Tropical Storm Henri forms in the Atlantic, south of Bermuda

The U.S. National Weather Service said tropical depression #8 has turned into Tropical Storm Henri.

As of Monday night, the storm was located southeast of Bermuda with maximum sustained winds of 40 miles per hour, moving at five miles per hour. Current projections show the storm will likely not make a U.S. landfall and will stay in the ocean.

Meteorologists say Henri is pronounced "ahn-REE," the French pronunciation of Henry.

The weather service said Henri is a sign at the Atlantic remains active during the height of hurricane season as two other named storms continue to make their impacts.

Tropical Depression Grace drenched earthquake-damaged Haiti on Monday, threatening to dump up to 15 inches of rain on a landscape where people are huddling in fields and searching for survivors. The oncoming storm couldn’t come at a worse time for Haitians struggling to deal with the effects of Saturday’s 7.2 magnitude earthquake, blamed for an estimated 1,300 deaths.

RELATED: Haiti earthquake death toll climbs to 1,297 amid threat of storm

Grace was centered 70 miles southeast of Port-au-Prince, Haiti, and moving west at 12 mph. It was expected to become a tropical storm again as it passes between Cuba and Jamaica Tuesday on the way to Mexico’s Yucatan peninsula. A tropical storm watch was in effect for the entire southern coast of Haiti, most of the southern coast of Cuba and the Cayman Islands.

The hurricane center warned that flash floods and mudslides were possible, especially along Hispaniola’s southern coasts.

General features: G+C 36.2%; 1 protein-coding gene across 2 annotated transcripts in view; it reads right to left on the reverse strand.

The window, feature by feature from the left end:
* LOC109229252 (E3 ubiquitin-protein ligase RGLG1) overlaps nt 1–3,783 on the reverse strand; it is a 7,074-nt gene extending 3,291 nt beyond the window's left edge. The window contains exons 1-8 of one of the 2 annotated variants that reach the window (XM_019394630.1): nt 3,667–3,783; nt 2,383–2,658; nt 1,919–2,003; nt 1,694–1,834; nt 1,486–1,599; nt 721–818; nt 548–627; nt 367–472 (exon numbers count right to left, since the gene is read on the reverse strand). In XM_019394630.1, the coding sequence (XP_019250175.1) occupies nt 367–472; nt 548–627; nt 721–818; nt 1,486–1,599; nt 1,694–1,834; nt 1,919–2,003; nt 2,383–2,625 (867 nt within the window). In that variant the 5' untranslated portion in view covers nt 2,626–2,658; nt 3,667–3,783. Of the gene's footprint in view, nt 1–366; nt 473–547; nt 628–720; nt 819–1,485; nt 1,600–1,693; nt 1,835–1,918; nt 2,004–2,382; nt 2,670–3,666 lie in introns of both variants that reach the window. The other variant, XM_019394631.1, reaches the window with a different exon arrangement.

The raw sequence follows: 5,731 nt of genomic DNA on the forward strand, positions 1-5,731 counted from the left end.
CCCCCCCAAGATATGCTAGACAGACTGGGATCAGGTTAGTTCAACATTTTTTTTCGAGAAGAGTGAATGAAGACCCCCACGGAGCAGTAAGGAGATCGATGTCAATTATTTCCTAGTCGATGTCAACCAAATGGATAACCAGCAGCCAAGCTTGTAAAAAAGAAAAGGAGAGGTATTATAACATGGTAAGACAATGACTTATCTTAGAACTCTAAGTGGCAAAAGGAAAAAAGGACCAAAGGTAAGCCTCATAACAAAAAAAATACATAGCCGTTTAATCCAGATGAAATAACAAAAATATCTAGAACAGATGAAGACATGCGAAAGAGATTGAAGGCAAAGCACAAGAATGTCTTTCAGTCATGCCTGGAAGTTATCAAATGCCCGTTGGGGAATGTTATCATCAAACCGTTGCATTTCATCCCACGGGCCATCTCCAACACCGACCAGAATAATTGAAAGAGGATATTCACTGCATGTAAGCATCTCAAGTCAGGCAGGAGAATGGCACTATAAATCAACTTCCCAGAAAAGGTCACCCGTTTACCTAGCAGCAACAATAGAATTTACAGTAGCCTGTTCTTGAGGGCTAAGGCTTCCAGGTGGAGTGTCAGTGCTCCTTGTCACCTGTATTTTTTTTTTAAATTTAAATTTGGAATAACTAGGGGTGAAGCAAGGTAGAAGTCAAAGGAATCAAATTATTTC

Tropical Storm Fred also grew stronger as it closed in on Florida’s coast, and a third tropical system was swirling around Bermuda.

The U.S. National Hurricane Center said Fred’s maximum sustained winds increased to 65 mph as its center moved within 35 miles of Apalachicola, Florida, moving toward the coastal city at 9 mph. Landfall was expected Monday afternoon on a path that will bring heavy rains to a swath of southeastern U.S. this week.

Fred’s main threats are rainfall and storm surge, the hurricane center said. Forecasters expected Fred to sustain 4 to 8 inches from Alabama across Florida’s Big Bend and Panhandle, and even a foot of rain in isolated spots, while the surge could push seawater of between 3 to 5 feet onto the coast between Florida’s Indian Pass and the Steinhatchee River.

RELATED: Fred to make landfall in Florida as strengthening tropical storm

Forecasters warned that Fred also could dump heavy rain across and into the mid-Atlantic states, with flash floods as some rivers overflow and even landslides in the Blue Ridge mountains.

The National Oceanic and Atmospheric Administration forecasted that the hurricane season, which runs from June through November, will see 13 to 20 named storms. Six to 10 of those storms will become hurricanes and three to five will be major hurricanes with winds of more than 110 mph (177 kilometers per hour), the agency predicted.

There have been seven names storms for the season. 

Lead agency forecaster Matthew Rosencrans said the season looks to be busy because of warmer water, which fuels storms; reduced cross winds that decapitate storms; and more seeds of stormy weather coming off the coast of Africa. There is also no El Nino weather event, the natural temporary warming of the central Pacific that squelches Atlantic hurricane activity, he said.

Atlantic waters are nearly 0.68 degrees warmer than normal, which is not as hot as 2020 when they were 1 degree above normal, Rosencrans said.

Last year, there were 30 named storms — so many that meteorologists ran out of names and dipped into the Greek alphabet to identify them. There were 14 hurricanes last year, seven of them major.

The Associated Press contributed to this report. This story was reported from Los Angeles.